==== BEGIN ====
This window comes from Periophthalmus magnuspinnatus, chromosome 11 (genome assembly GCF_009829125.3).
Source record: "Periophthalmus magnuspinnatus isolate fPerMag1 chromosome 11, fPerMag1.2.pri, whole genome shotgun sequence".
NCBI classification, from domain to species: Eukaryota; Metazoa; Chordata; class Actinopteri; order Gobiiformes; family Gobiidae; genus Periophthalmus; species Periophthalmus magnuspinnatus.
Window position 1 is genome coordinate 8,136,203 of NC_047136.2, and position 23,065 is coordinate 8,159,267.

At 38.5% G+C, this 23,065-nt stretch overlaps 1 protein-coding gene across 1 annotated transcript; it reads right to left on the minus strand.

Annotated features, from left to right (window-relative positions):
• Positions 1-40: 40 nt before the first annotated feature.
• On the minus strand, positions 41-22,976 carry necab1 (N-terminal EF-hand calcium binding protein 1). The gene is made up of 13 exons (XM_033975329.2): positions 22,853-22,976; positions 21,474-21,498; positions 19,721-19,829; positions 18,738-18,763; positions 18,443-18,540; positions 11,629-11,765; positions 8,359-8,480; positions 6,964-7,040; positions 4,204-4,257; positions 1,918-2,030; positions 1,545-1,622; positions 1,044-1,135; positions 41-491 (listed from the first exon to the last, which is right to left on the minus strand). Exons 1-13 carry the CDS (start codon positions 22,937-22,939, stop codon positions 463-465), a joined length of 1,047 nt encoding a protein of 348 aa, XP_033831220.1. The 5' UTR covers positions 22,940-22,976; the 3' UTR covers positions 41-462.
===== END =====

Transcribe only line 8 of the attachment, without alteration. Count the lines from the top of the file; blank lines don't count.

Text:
• On the minus strand, positions 41-22,976 carry necab1 (N-terminal EF-hand calcium binding protein 1). The gene is made up of 13 exons (XM_033975329.2): positions 22,853-22,976; positions 21,474-21,498; positions 19,721-19,829; positions 18,738-18,763; positions 18,443-18,540; positions 11,629-11,765; positions 8,359-8,480; positions 6,964-7,040; positions 4,204-4,257; positions 1,918-2,030; positions 1,545-1,622; positions 1,044-1,135; positions 41-491 (listed from the first exon to the last, which is right to left on the minus strand). Exons 1-13 carry the CDS (start codon positions 22,937-22,939, stop codon positions 463-465), a joined length of 1,047 nt encoding a protein of 348 aa, XP_033831220.1. The 5' UTR covers positions 22,940-22,976; the 3' UTR covers positions 41-462.